A strange and uneven novel, Yukio Mishima's "The Temple of Dawn," the third volume in the "Sea of Fertility" tetralogy, is an elegy to the loss of pureness in the Japanese national spirit.
In "Star," Yukio Mishima confronts issues of celebrity, youth and aging in hypercharged and manically subjective first-person prose.
In her new novel, "Tokyo Ueno Station," writer Yu Miri connects Japan's modern past with the homeless in Ueno Park, giving faces and voices to the dispossessed.
Kazufumi Shiraishi's novella "Stand-in Companion" offers an interesting male perspective on infertility, plumbing the frustrations of a childless couple and the self-accusation and unspoken blame that can eat away at a relationship.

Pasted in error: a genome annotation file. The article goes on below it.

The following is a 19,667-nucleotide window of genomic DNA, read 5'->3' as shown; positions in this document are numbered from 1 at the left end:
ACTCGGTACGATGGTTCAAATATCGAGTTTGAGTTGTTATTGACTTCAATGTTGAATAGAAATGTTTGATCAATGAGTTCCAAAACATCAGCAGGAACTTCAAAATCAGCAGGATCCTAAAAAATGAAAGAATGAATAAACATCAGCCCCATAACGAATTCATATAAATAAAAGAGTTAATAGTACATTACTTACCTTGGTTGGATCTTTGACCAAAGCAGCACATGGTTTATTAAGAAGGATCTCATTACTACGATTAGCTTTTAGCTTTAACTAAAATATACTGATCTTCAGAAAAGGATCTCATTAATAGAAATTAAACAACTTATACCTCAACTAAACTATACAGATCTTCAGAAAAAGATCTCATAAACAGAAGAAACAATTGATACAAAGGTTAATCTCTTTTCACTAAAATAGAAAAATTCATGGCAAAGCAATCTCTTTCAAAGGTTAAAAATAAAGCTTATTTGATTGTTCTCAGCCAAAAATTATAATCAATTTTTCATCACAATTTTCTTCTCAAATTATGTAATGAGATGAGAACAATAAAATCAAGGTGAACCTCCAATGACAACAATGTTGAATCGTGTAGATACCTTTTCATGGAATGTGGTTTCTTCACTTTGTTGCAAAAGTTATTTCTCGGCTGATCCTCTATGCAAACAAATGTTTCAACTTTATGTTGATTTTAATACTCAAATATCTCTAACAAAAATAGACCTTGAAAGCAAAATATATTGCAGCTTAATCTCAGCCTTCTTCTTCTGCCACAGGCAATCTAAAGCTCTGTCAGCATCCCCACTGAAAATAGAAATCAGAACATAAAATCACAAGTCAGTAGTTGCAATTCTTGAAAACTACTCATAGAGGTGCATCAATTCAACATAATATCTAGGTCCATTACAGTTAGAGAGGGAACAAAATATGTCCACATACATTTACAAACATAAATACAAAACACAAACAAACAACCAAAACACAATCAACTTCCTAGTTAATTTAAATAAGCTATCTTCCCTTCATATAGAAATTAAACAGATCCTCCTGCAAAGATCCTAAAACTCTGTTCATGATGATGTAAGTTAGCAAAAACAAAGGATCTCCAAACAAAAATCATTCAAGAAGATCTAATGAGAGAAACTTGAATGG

Eugenia Kim's second novel, "The Kinship of Secrets," is a measuredly moving story of a girl losing and finding a home, the ways in which families grow into units and immigrants into citizens.
Like a bouquet of exotic flowers, the stories in "The Lonesome Bodybuilder" are varied and full of surprise, starting out with mundane situations and then turning strange in a way that feels uniquely Japanese.
Haruki Murakami's sole foray into journalism, "Underground: The Tokyo Gas Attack and the Japanese Psyche," celebrates its 20th anniversary this year. What lessons does it hold today about where Japan has gone as a society?
In two short stories, "The End of the Moment We Had" and "My Place in Plural" Okada excels at describing the great indifference that marks some Japanese youth.
Toshiyuki Horie's collection of stories embrace small moments, deep thought and cross-cultural connections.
Ishiguro has always seen himself as a British writer and dislikes being pegged to his Japanese origins. Still, he admits that the matter is complex.